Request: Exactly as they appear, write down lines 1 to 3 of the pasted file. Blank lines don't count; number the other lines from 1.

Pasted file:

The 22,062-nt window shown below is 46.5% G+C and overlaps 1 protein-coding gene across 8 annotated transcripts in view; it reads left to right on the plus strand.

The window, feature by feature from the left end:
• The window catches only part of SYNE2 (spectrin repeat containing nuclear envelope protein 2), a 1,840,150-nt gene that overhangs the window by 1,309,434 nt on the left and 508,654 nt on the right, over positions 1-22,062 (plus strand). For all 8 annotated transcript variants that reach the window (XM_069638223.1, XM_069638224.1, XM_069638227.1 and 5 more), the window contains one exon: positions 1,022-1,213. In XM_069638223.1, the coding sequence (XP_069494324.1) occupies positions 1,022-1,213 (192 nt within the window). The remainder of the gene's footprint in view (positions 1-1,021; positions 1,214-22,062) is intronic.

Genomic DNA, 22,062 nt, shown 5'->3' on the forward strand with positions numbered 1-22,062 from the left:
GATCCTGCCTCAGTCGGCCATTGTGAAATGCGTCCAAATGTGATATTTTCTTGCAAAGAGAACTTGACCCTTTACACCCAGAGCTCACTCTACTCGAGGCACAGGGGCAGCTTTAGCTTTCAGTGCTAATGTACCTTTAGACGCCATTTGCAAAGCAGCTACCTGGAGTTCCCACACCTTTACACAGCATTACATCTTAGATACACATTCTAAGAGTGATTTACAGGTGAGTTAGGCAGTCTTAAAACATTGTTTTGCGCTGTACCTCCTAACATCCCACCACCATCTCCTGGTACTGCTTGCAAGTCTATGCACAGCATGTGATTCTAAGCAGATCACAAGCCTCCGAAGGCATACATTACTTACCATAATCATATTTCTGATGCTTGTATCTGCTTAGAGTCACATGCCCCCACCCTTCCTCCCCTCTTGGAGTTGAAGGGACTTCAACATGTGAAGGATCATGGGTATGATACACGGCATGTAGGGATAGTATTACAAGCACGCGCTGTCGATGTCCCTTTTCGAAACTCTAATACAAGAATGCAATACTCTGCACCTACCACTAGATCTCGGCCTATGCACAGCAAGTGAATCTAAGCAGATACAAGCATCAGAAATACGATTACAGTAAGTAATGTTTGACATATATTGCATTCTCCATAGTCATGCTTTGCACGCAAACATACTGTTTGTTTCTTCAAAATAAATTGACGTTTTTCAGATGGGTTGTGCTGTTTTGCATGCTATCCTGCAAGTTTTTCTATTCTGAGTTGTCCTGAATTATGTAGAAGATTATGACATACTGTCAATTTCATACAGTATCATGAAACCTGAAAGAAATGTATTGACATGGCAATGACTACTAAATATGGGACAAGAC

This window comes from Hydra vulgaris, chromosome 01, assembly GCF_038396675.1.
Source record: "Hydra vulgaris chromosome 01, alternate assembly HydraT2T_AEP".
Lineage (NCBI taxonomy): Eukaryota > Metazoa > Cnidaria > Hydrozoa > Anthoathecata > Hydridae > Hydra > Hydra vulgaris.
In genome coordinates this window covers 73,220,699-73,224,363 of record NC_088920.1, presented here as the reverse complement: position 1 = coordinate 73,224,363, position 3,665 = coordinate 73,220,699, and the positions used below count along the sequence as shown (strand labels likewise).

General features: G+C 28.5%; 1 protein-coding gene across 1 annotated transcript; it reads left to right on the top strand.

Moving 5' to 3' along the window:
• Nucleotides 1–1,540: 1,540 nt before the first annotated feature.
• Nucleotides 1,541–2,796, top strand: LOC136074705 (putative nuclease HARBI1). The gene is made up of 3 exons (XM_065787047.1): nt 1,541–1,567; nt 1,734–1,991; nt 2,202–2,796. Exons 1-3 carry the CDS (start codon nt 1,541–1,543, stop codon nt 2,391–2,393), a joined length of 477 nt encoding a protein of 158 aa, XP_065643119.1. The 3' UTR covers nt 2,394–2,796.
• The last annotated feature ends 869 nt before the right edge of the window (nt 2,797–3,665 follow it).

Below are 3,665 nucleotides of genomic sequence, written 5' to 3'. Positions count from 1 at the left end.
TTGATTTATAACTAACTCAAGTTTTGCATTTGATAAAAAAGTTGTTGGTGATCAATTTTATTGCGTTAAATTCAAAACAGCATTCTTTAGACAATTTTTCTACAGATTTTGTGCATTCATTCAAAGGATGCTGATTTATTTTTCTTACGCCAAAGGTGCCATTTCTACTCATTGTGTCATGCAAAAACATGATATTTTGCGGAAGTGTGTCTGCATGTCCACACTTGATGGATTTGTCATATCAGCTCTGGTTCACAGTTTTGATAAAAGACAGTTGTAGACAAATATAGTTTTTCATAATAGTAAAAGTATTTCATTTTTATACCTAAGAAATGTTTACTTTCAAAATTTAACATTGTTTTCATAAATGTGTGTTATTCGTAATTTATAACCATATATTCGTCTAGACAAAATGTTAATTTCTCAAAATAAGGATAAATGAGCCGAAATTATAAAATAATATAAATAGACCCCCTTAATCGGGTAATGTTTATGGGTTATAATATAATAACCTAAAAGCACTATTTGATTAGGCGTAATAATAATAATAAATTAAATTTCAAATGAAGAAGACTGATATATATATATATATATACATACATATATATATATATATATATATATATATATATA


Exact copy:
The 22,062-nt window shown below is 46.5% G+C and overlaps 1 protein-coding gene across 8 annotated transcripts in view; it reads left to right on the plus strand.

The window, feature by feature from the left end:
• The window catches only part of SYNE2 (spectrin repeat containing nuclear envelope protein 2), a 1,840,150-nt gene that overhangs the window by 1,309,434 nt on the left and 508,654 nt on the right, over positions 1-22,062 (plus strand). For all 8 annotated transcript variants that reach the window (XM_069638223.1, XM_069638224.1, XM_069638227.1 and 5 more), the window contains one exon: positions 1,022-1,213. In XM_069638223.1, the coding sequence (XP_069494324.1) occupies positions 1,022-1,213 (192 nt within the window). The remainder of the gene's footprint in view (positions 1-1,021; positions 1,214-22,062) is intronic.